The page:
It’s well understood that professional musicians are being replaced by synthesizers at an alarming rate. Broadway shows regularly hire just a few key musicians and synthesize the rest of the score. Even the main theme from the high-budget HBO series Game of Thrones is badly synthesized — and it hasn’t seemed to hurt the popularity of the show at all! To get a 100% in my class, therefore, is only to become a much more expensive version of a computer. In order to be more valuable than a synthesizer (and therefore worth the additional expense), musicians must make the most of any opportunity to dramatize the art form and make it more meaningful than a computer can. So, why am I not grading those factors?
I teach them, of course. I talk to no end about the value of artistic expression, historical context, and individual voice. But, while I can offer my opinion on those issues, I’m not sure they need to be graded. Art is a communicative, constructive, human experience. It is subjective, personal, and contextual. It is everything that a number in a spreadsheet is not.
However, art depends on a mastery of the medium. A painter with a clear vision must understand the brushes, the canvas, and the colors in order to realize his or her intent. A trombonist with a specific interpretation in mind must have complete command of the embouchure, air, and slide in order for the audience to hear that musical statement. Technical facility is something I can grade, and it’s something that can accurately, if not completely, measure a student’s development in an academic setting.
One could argue that this grading scheme might push my students toward being technical automatons. It could be tempting for students to follow the grade and do only what’s necessary to get the A.
To some degree, however, that technical emphasis is merely reflecting the modern industry. In a masterclass I attended some years ago, Joe Alessi remarked that when he’s sitting on an audition committee, any candidate who plays the right notes in tune and in time gets advanced past the prelim round. Not many people advance, because not many people are capable of that level of precision. In my own playing, every time I’ve made a dramatic leap of progress, it’s because I realized I wasn’t as in tune or as in time as I thought I was. I corrected those errors, and I became a better player. I still don’t have a full-time orchestral seat, so I assume that I’m still not as in tune and in time as I think I am! If school is, in part, supposed to prepare students for “real life” and “the workplace,” then it’s entirely appropriate to highlight the value of playing accurately.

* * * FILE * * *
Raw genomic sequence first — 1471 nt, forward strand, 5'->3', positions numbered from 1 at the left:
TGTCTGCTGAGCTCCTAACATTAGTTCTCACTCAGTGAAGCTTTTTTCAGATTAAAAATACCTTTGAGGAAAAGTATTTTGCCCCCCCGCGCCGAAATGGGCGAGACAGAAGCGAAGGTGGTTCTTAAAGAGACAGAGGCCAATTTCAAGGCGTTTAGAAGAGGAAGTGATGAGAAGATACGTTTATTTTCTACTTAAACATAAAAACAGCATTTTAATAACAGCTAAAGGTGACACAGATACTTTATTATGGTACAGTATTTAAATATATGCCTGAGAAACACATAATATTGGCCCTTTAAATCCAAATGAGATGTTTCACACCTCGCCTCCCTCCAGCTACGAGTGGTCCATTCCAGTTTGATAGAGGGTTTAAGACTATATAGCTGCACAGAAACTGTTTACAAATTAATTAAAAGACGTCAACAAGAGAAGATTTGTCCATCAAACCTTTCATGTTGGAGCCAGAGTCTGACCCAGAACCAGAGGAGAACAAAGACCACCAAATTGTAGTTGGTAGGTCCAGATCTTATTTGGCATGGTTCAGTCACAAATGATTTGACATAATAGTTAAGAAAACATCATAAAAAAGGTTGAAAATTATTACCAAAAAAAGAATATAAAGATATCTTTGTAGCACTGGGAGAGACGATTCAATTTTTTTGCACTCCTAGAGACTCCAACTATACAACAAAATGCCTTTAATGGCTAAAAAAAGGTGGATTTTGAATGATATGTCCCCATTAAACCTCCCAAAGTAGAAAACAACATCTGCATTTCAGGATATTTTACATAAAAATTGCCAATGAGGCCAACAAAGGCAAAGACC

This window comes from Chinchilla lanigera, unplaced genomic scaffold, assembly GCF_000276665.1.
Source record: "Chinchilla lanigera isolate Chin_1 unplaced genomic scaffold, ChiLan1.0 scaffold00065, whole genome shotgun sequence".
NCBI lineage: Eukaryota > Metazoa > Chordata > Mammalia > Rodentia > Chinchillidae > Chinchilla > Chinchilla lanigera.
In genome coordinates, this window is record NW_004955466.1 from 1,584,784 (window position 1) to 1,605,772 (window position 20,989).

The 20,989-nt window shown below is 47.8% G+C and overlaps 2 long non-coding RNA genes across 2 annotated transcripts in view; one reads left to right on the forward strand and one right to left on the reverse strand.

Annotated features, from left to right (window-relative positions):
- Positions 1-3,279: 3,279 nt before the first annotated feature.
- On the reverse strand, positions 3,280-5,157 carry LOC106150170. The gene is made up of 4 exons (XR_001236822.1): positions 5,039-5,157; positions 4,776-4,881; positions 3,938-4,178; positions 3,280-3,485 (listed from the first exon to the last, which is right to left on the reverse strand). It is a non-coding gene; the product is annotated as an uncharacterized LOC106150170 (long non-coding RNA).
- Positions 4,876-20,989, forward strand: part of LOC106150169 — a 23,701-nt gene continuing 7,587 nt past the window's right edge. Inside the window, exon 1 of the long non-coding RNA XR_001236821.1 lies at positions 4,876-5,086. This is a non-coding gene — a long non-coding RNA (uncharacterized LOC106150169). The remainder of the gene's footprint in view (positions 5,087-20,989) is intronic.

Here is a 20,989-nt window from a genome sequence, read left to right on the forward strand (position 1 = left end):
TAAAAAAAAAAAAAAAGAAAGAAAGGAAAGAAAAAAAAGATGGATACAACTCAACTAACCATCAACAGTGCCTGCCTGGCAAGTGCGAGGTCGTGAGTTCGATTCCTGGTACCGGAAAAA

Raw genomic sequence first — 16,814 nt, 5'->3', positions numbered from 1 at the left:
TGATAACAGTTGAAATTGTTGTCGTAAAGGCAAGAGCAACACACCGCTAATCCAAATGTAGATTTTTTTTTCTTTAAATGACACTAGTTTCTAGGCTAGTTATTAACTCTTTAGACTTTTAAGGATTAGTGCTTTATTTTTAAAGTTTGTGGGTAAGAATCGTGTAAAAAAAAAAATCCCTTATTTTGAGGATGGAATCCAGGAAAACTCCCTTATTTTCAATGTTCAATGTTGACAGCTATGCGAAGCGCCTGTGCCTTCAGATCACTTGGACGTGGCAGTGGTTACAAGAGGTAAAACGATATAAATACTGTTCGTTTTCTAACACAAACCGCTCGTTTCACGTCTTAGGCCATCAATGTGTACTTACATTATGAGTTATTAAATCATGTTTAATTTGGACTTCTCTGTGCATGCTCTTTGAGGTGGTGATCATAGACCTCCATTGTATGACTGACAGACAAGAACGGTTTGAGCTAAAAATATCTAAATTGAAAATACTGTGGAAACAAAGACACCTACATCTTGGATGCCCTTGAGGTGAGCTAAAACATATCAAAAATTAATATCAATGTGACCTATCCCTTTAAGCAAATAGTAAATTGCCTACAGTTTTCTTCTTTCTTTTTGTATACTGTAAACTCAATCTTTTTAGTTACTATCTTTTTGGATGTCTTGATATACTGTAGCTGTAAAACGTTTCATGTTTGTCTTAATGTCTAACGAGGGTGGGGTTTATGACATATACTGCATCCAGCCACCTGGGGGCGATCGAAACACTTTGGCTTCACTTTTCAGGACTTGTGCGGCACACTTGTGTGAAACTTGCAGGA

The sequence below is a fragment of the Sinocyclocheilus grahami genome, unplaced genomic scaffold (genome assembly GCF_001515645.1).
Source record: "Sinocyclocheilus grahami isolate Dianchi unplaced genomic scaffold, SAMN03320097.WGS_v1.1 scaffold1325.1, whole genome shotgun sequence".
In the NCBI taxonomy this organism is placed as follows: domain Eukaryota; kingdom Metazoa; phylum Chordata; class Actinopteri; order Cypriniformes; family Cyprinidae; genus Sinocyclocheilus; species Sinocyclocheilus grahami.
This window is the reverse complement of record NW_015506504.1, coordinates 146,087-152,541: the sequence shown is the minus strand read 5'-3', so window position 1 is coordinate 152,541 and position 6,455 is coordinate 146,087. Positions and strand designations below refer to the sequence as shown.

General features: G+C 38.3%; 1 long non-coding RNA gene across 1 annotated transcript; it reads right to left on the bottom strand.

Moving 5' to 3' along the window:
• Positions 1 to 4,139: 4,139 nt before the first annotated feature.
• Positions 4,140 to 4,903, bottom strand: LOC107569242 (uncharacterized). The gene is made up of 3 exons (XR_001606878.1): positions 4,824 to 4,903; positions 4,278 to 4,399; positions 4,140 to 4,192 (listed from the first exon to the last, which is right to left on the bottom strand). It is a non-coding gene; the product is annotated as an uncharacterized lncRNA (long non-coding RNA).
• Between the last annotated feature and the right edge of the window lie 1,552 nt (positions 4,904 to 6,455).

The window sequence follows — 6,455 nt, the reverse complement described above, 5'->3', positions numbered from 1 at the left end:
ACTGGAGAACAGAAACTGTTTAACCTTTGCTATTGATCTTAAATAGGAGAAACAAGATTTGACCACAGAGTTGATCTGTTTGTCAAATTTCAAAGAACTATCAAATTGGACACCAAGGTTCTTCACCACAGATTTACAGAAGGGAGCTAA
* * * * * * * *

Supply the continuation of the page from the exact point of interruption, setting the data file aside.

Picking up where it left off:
From a much broader perspective, I don’t think there’s much danger of turning music majors into automatons. People don’t choose to major in music for the love of playing scales and drills. People become music majors because they love music. They love excitement, drama, and performance. Artistic ideals are built into these students’ core identity. It is a struggle to bring a musician’s eyes down from the grand vision to focus on the mundane details. Equipping students with technical facility liberates them do what they really want: to explore the artistic concepts we discuss in lessons and to pursue their own creative projects.
Even if those things never make it into the grade book.